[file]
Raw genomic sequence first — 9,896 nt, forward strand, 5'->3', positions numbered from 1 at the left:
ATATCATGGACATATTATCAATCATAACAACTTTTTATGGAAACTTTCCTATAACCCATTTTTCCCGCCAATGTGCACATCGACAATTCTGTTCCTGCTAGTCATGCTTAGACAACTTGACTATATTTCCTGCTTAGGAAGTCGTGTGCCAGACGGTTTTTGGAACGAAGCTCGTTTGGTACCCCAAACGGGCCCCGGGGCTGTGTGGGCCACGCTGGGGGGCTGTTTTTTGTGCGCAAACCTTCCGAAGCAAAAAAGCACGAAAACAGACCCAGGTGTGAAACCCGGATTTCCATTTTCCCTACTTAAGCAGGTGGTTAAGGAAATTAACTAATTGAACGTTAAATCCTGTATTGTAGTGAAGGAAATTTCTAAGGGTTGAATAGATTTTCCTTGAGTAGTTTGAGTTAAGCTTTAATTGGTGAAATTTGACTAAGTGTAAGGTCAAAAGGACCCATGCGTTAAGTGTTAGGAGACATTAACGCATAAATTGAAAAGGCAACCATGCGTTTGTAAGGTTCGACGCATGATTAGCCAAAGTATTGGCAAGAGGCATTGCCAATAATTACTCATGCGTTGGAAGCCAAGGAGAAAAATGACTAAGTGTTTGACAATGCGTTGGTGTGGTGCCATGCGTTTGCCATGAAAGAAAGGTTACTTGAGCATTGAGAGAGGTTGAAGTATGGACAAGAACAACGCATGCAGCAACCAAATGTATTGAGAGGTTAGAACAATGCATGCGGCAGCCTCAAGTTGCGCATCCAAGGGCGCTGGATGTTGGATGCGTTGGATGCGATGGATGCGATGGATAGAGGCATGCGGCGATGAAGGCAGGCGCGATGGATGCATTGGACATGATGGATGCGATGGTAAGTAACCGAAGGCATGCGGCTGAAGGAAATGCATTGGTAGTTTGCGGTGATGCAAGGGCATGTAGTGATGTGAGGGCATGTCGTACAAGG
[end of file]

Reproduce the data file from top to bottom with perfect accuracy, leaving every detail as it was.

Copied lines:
Raw genomic sequence first — 9,896 nt, forward strand, 5'->3', positions numbered from 1 at the left:
ATATCATGGACATATTATCAATCATAACAACTTTTTATGGAAACTTTCCTATAACCCATTTTTCCCGCCAATGTGCACATCGACAATTCTGTTCCTGCTAGTCATGCTTAGACAACTTGACTATATTTCCTGCTTAGGAAGTCGTGTGCCAGACGGTTTTTGGAACGAAGCTCGTTTGGTACCCCAAACGGGCCCCGGGGCTGTGTGGGCCACGCTGGGGGGCTGTTTTTTGTGCGCAAACCTTCCGAAGCAAAAAAGCACGAAAACAGACCCAGGTGTGAAACCCGGATTTCCATTTTCCCTACTTAAGCAGGTGGTTAAGGAAATTAACTAATTGAACGTTAAATCCTGTATTGTAGTGAAGGAAATTTCTAAGGGTTGAATAGATTTTCCTTGAGTAGTTTGAGTTAAGCTTTAATTGGTGAAATTTGACTAAGTGTAAGGTCAAAAGGACCCATGCGTTAAGTGTTAGGAGACATTAACGCATAAATTGAAAAGGCAACCATGCGTTTGTAAGGTTCGACGCATGATTAGCCAAAGTATTGGCAAGAGGCATTGCCAATAATTACTCATGCGTTGGAAGCCAAGGAGAAAAATGACTAAGTGTTTGACAATGCGTTGGTGTGGTGCCATGCGTTTGCCATGAAAGAAAGGTTACTTGAGCATTGAGAGAGGTTGAAGTATGGACAAGAACAACGCATGCAGCAACCAAATGTATTGAGAGGTTAGAACAATGCATGCGGCAGCCTCAAGTTGCGCATCCAAGGGCGCTGGATGTTGGATGCGTTGGATGCGATGGATGCGATGGATAGAGGCATGCGGCGATGAAGGCAGGCGCGATGGATGCATTGGACATGATGGATGCGATGGTAAGTAACCGAAGGCATGCGGCTGAAGGAAATGCATTGGTAGTTTGCGGTGATGCAAGGGCATGTAGTGATGTGAGGGCATGTCGTACAAGG